Many of us may have had a vaccine at least once in our lives and remember it as being a one and done experience, so why do we need to have two doses of the coronavirus vaccines such as those by Pfizer, Moderna and Oxford?
Dr Fauci explains why vaccines come in two doses
As vaccines from Pfizer, Moderna and Oxford each made the headlines they all had one thing in common each vaccine required a second dose approximately four weeks after the first. In the UK this wait has been extended to 12 weeks in order to ensure as many people as possible have access to their first doses.
This move has prompted many to wonder what the purpose of the second jab is, and if we even need to take it.
After much confusion American immunologist Dr Fauci finally explained to us why we need two doses of the vaccines. The Dr explained to CNN that the first dose acts as a ‘primer’ while the second acts as a ‘booster’ for ‘optimum immunity’:
What you have is you get some degree, not optimal, but some degree of immunity a couple of weeks after the first dose. That's not optimal. After the second dose, you get optimal immunity anywhere from seven to 10 days after the second dose.
About 12 days after the first dose the first jab will start to provide some level of immunity to coronavirus. But, in order to achieve the 95% protectin rate offered by the likes of Pfizer and Moderna’s jabs, you need to take a second dose of the vaccine.
Professor in molecular immunology at the London Metropolitan University, Gary McLean has also spoken out to explain that by taking two doses of the COVID-19 vaccine, your immune system will build a better memory of the virus in order to attack it quicker in the future:
The first shot primes the immune response and the second shot mobilises the cells again to respond even stronger – the result being a much better and hopefully prolonged immune response that retains memory.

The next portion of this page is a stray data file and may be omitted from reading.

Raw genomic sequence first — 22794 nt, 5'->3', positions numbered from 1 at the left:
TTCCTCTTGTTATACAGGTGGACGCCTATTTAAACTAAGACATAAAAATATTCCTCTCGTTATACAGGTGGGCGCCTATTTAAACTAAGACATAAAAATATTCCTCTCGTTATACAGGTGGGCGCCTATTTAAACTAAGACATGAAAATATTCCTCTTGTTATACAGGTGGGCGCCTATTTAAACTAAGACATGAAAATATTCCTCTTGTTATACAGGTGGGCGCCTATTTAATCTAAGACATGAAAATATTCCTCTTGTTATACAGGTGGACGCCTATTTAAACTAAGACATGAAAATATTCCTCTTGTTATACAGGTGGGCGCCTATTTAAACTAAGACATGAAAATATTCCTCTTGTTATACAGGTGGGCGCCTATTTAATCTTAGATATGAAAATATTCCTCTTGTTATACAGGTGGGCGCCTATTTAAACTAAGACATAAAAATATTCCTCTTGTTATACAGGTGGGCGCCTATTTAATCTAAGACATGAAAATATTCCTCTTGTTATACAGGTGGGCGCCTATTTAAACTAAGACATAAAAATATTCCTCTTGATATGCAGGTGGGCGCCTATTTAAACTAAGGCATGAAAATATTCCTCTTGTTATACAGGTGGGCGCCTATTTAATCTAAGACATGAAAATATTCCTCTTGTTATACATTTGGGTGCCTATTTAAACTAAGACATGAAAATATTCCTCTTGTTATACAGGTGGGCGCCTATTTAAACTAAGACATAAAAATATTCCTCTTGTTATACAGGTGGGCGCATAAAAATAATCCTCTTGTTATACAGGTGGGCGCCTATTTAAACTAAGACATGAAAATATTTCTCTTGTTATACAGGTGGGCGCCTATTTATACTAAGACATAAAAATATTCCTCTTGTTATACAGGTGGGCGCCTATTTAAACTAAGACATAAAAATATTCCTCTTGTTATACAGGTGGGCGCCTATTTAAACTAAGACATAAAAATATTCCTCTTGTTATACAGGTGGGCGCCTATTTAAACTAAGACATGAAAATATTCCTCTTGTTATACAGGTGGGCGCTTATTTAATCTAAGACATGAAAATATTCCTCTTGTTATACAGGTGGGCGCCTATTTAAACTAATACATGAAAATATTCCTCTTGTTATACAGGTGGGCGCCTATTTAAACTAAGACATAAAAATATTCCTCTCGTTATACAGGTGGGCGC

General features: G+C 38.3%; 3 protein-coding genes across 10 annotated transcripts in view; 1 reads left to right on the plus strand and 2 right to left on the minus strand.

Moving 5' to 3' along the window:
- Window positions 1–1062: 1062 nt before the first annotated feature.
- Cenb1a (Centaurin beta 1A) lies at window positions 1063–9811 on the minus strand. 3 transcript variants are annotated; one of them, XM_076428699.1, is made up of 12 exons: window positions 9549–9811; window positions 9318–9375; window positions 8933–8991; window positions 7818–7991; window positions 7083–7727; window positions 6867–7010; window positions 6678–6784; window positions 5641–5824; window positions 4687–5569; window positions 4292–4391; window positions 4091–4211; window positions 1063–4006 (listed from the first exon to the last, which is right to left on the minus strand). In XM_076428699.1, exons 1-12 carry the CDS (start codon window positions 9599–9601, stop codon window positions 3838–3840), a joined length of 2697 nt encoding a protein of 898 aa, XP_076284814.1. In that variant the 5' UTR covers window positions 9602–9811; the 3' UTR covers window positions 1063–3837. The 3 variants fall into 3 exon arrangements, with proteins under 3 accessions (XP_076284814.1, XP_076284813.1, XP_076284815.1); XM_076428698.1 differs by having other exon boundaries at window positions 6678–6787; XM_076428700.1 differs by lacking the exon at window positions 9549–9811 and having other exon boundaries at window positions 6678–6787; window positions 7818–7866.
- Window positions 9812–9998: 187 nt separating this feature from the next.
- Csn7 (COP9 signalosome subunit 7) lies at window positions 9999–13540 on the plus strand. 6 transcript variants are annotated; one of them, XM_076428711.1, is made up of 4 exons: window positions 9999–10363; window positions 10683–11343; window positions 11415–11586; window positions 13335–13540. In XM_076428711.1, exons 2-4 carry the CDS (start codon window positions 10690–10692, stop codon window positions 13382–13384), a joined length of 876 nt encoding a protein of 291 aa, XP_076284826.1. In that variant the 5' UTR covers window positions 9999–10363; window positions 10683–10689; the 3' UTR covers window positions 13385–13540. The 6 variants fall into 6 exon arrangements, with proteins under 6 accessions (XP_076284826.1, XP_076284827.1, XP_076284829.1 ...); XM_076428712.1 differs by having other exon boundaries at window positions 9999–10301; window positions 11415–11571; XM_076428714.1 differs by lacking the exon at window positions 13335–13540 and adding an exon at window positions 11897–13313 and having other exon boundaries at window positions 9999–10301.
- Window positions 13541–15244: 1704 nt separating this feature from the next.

What happens if you only get one dose of the COVID vaccine?
McLean continued to explain that without a second dose the immune response just wouldn’t last long enough to provide adequate immunity:
Without the second dose I would suggest that the immunity gained will not be strong enough and will not last long enough – particularly for the genetic vaccines such as Pfizer.
The shorter-term protection offered by just one dose of the coronavirus vaccine would also make it harder for countries to achieve herd immunity. WebMD has also revealed that with just one dose, the efficacy of both Moderna and Pfizer vaccines drop from 95% to around 50%.
However, there are many reasons why people may only get one dose of the vaccine. Reasons such as missed appointments and long journeys to vaccination centres have already caused many people to skip their first dose let alone their second.
Those who fall pregnant may also miss their second dose as the vaccines aren’t recommended for pregnant women unless absolutely necessary.
Professor Stephen Evans, a pharmacoepidemiologist at the London School of Hygiene & Tropical Medicine even revealed that some people may get a sore arm from their first jab or fall ill (independently of the vaccine) and be put off from getting their second.
However, some immunity is better than none at all. Professor Evans reiterated:
If everyone were to get one dose, that would make me much happier than 50 per cent getting two doses and 50 per cent not getting it all.